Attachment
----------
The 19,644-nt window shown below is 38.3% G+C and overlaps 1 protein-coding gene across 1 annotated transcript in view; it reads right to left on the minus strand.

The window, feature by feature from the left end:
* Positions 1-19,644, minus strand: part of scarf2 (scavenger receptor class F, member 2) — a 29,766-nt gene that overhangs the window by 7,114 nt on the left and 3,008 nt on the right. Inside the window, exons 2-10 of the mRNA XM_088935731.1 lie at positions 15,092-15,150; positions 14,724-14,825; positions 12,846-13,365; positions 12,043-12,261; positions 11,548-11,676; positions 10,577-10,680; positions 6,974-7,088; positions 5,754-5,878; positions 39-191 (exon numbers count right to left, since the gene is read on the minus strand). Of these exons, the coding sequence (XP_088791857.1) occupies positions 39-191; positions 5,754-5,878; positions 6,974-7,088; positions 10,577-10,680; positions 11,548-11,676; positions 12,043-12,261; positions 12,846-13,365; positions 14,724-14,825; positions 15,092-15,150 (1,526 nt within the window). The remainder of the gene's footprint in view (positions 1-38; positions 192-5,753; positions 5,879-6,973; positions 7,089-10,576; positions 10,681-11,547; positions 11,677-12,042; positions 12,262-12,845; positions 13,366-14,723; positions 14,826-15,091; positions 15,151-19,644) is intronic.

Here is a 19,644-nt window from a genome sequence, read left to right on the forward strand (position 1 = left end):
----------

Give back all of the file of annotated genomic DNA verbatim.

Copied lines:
The 19,644-nt window shown below is 38.3% G+C and overlaps 1 protein-coding gene across 1 annotated transcript in view; it reads right to left on the minus strand.

The window, feature by feature from the left end:
* Positions 1-19,644, minus strand: part of scarf2 (scavenger receptor class F, member 2) — a 29,766-nt gene that overhangs the window by 7,114 nt on the left and 3,008 nt on the right. Inside the window, exons 2-10 of the mRNA XM_088935731.1 lie at positions 15,092-15,150; positions 14,724-14,825; positions 12,846-13,365; positions 12,043-12,261; positions 11,548-11,676; positions 10,577-10,680; positions 6,974-7,088; positions 5,754-5,878; positions 39-191 (exon numbers count right to left, since the gene is read on the minus strand). Of these exons, the coding sequence (XP_088791857.1) occupies positions 39-191; positions 5,754-5,878; positions 6,974-7,088; positions 10,577-10,680; positions 11,548-11,676; positions 12,043-12,261; positions 12,846-13,365; positions 14,724-14,825; positions 15,092-15,150 (1,526 nt within the window). The remainder of the gene's footprint in view (positions 1-38; positions 192-5,753; positions 5,879-6,973; positions 7,089-10,576; positions 10,681-11,547; positions 11,677-12,042; positions 12,262-12,845; positions 13,366-14,723; positions 14,826-15,091; positions 15,151-19,644) is intronic.

Here is a 19,644-nt window from a genome sequence, read left to right on the forward strand (position 1 = left end):